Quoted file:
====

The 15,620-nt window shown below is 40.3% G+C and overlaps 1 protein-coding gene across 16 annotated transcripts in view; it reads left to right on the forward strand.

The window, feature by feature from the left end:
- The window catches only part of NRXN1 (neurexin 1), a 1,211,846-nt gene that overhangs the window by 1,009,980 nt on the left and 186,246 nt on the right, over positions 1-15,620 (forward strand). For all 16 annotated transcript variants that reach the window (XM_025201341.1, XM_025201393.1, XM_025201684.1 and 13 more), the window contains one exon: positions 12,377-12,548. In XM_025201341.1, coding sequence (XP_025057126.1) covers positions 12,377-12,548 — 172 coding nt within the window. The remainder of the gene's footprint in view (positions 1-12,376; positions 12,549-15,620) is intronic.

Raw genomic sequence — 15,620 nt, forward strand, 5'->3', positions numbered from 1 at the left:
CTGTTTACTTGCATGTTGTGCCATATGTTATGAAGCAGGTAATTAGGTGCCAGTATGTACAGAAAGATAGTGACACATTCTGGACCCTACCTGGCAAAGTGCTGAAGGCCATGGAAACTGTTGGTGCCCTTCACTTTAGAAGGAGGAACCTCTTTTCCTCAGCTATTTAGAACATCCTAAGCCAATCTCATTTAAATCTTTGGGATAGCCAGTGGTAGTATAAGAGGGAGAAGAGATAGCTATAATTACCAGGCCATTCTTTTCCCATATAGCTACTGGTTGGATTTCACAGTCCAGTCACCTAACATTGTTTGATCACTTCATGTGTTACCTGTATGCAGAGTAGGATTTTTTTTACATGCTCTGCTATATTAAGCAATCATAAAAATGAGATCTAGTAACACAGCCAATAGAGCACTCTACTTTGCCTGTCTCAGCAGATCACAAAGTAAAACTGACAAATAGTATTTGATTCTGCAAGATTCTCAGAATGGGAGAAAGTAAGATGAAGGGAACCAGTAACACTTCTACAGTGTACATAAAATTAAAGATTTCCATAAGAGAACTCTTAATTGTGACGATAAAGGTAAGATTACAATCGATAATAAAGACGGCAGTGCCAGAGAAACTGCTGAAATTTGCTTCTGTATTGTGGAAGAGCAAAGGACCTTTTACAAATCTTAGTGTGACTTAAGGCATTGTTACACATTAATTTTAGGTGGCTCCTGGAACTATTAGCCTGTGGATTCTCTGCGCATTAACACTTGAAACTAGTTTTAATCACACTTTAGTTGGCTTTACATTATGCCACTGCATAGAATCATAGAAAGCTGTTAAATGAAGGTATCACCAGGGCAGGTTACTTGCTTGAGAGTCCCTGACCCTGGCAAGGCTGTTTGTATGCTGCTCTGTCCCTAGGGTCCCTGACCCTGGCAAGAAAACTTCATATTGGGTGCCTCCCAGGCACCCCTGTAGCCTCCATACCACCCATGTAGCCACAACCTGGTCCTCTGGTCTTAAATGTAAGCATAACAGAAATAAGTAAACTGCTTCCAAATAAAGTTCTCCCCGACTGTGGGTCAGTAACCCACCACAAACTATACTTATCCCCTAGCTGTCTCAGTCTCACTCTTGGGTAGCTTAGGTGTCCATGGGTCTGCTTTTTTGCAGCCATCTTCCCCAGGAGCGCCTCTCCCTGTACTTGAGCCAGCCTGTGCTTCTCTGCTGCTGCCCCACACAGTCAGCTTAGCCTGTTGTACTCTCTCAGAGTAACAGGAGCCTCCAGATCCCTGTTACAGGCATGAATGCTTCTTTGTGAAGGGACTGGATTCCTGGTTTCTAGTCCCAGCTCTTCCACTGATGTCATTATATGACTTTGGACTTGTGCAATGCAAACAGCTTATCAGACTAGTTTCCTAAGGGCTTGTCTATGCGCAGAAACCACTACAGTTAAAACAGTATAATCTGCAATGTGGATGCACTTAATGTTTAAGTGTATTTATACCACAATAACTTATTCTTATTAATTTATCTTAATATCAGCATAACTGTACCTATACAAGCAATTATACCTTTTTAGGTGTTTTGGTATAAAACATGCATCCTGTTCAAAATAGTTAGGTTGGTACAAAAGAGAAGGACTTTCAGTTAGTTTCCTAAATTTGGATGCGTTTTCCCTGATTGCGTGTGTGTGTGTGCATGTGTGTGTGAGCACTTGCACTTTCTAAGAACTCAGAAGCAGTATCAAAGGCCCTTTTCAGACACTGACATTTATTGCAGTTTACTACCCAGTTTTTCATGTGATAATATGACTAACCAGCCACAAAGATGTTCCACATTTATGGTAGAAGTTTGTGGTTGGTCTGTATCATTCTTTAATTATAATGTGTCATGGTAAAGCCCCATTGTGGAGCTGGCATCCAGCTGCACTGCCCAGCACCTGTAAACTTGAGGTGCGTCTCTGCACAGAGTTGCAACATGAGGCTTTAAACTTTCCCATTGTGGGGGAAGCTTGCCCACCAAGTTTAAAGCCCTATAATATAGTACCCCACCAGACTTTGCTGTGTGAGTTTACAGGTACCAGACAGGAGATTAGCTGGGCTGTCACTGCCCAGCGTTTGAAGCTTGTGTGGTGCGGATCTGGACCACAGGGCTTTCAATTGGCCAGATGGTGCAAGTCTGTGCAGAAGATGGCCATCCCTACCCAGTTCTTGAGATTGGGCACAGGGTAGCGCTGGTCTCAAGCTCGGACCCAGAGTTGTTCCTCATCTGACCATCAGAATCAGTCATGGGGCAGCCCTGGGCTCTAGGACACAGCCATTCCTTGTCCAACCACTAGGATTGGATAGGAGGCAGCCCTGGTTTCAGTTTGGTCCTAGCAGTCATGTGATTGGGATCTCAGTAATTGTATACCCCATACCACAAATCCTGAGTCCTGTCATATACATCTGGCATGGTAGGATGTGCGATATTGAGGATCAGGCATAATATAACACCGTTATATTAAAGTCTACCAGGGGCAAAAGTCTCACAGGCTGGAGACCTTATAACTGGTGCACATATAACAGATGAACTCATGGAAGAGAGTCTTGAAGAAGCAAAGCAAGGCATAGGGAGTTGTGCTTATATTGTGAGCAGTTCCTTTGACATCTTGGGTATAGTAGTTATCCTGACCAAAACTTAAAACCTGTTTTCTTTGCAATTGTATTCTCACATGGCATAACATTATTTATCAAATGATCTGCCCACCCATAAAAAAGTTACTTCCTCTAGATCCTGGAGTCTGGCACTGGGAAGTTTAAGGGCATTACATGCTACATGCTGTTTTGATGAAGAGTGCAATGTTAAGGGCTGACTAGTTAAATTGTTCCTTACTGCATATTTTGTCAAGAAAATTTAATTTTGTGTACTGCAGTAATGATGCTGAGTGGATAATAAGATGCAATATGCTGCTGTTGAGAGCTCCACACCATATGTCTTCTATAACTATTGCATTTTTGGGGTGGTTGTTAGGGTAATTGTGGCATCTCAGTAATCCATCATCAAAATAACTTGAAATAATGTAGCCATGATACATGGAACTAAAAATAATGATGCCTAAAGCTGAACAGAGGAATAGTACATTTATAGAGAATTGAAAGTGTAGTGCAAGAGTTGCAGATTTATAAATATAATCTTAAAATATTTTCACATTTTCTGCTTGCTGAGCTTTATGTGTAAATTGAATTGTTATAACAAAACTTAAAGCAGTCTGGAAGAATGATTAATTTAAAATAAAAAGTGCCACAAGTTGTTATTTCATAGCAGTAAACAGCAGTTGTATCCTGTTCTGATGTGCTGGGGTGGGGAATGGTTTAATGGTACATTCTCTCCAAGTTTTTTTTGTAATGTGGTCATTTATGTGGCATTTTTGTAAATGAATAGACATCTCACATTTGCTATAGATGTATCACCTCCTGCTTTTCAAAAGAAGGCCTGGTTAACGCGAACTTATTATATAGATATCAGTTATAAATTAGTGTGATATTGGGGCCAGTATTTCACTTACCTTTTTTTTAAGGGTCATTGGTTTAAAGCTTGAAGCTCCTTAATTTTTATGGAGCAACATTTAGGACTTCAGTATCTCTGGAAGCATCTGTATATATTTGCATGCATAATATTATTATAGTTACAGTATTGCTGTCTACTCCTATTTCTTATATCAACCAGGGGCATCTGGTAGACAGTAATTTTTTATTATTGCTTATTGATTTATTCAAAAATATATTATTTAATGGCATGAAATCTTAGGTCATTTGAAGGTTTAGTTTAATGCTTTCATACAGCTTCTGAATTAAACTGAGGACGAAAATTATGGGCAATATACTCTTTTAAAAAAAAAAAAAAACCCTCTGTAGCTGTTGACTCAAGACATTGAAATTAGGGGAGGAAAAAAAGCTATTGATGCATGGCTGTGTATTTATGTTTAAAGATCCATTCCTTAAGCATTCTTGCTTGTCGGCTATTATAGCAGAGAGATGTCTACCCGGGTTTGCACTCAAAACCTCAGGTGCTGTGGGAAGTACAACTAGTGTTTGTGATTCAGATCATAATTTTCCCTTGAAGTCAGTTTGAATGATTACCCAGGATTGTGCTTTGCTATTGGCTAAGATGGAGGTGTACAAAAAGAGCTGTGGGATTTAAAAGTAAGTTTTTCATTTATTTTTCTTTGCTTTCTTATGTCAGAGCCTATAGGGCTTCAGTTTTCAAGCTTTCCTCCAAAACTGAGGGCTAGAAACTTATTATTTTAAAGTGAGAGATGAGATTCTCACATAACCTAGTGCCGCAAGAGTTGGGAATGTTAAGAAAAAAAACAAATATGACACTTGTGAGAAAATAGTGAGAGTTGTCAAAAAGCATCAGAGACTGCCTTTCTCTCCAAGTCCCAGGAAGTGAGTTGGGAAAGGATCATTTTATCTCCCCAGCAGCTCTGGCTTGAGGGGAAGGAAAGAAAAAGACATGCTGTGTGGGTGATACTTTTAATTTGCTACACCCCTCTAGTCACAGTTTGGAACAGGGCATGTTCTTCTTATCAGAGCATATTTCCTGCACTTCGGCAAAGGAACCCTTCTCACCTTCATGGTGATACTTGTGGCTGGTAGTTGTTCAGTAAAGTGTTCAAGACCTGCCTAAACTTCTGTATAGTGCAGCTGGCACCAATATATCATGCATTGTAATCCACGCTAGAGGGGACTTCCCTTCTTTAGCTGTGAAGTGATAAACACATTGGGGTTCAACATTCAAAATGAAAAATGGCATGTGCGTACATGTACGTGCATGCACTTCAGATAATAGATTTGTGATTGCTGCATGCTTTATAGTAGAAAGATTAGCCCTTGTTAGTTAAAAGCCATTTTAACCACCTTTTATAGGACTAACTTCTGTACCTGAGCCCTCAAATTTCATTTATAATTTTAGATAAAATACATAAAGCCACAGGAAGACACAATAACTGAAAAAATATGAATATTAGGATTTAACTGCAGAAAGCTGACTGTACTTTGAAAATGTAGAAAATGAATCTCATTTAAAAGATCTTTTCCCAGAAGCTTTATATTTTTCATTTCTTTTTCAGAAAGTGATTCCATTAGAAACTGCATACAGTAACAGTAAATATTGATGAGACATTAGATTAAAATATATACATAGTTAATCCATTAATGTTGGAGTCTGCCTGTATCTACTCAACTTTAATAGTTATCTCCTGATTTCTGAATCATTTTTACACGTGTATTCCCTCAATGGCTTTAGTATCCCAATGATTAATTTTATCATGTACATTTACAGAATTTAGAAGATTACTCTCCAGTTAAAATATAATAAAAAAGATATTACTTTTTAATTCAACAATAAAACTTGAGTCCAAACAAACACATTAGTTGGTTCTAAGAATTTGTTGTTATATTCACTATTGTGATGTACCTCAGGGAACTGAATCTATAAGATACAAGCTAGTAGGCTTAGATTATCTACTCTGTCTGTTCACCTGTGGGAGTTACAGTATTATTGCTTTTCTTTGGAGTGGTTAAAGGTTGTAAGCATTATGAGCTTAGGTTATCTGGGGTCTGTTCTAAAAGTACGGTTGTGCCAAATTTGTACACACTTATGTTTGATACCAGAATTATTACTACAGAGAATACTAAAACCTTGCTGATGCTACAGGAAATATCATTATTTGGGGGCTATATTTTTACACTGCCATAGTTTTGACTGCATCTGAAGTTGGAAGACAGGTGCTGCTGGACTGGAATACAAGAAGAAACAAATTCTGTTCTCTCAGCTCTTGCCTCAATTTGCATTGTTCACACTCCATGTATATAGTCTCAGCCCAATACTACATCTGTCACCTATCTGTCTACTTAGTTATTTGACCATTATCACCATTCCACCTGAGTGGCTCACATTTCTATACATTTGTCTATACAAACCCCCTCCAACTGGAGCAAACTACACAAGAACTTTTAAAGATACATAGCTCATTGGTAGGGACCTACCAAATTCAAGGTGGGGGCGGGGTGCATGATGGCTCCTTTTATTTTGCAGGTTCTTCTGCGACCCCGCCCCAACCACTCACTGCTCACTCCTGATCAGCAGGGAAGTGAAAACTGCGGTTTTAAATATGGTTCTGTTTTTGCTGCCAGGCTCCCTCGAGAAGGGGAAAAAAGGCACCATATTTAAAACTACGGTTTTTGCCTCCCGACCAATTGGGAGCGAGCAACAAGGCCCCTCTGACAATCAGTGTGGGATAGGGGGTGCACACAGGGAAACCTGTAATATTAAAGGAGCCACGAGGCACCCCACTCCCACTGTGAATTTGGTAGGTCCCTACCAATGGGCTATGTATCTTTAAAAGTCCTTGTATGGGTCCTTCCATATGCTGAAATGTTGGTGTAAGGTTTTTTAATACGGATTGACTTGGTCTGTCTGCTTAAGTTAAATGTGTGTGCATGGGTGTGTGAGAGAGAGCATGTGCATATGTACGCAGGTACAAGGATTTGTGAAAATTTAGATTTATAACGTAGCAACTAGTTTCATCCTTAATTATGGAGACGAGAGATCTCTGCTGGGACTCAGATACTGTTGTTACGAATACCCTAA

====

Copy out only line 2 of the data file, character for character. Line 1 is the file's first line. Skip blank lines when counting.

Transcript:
The window, feature by feature from the left end: